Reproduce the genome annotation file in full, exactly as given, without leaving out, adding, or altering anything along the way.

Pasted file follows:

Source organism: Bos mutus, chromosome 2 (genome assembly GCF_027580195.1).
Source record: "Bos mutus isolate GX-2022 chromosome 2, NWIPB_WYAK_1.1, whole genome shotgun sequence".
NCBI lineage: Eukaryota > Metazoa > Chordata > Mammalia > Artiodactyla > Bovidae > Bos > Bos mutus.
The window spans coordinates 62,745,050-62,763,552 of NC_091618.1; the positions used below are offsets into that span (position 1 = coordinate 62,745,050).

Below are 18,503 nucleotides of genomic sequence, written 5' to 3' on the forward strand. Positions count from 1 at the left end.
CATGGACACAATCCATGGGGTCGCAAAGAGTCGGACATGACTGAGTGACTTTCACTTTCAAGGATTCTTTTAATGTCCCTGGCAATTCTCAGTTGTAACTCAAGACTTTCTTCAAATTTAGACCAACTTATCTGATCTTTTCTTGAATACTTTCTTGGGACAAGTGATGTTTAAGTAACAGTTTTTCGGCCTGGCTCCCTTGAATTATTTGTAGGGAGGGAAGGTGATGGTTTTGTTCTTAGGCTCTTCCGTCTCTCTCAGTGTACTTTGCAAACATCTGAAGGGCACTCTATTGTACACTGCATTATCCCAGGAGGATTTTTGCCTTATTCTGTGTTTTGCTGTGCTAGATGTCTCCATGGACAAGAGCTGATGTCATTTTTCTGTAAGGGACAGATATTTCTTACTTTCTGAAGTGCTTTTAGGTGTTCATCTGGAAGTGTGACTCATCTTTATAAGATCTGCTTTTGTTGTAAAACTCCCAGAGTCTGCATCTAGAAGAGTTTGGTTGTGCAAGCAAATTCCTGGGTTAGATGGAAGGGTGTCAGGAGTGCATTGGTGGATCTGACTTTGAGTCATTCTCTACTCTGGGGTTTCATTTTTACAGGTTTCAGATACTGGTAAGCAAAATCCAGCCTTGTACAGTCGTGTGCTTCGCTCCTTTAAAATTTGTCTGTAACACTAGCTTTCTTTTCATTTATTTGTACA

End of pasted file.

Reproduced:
Source organism: Bos mutus, chromosome 2 (genome assembly GCF_027580195.1).
Source record: "Bos mutus isolate GX-2022 chromosome 2, NWIPB_WYAK_1.1, whole genome shotgun sequence".
NCBI lineage: Eukaryota > Metazoa > Chordata > Mammalia > Artiodactyla > Bovidae > Bos > Bos mutus.
The window spans coordinates 62,745,050-62,763,552 of NC_091618.1; the positions used below are offsets into that span (position 1 = coordinate 62,745,050).

Below are 18,503 nucleotides of genomic sequence, written 5' to 3' on the forward strand. Positions count from 1 at the left end.
CATGGACACAATCCATGGGGTCGCAAAGAGTCGGACATGACTGAGTGACTTTCACTTTCAAGGATTCTTTTAATGTCCCTGGCAATTCTCAGTTGTAACTCAAGACTTTCTTCAAATTTAGACCAACTTATCTGATCTTTTCTTGAATACTTTCTTGGGACAAGTGATGTTTAAGTAACAGTTTTTCGGCCTGGCTCCCTTGAATTATTTGTAGGGAGGGAAGGTGATGGTTTTGTTCTTAGGCTCTTCCGTCTCTCTCAGTGTACTTTGCAAACATCTGAAGGGCACTCTATTGTACACTGCATTATCCCAGGAGGATTTTTGCCTTATTCTGTGTTTTGCTGTGCTAGATGTCTCCATGGACAAGAGCTGATGTCATTTTTCTGTAAGGGACAGATATTTCTTACTTTCTGAAGTGCTTTTAGGTGTTCATCTGGAAGTGTGACTCATCTTTATAAGATCTGCTTTTGTTGTAAAACTCCCAGAGTCTGCATCTAGAAGAGTTTGGTTGTGCAAGCAAATTCCTGGGTTAGATGGAAGGGTGTCAGGAGTGCATTGGTGGATCTGACTTTGAGTCATTCTCTACTCTGGGGTTTCATTTTTACAGGTTTCAGATACTGGTAAGCAAAATCCAGCCTTGTACAGTCGTGTGCTTCGCTCCTTTAAAATTTGTCTGTAACACTAGCTTTCTTTTCATTTATTTGTACA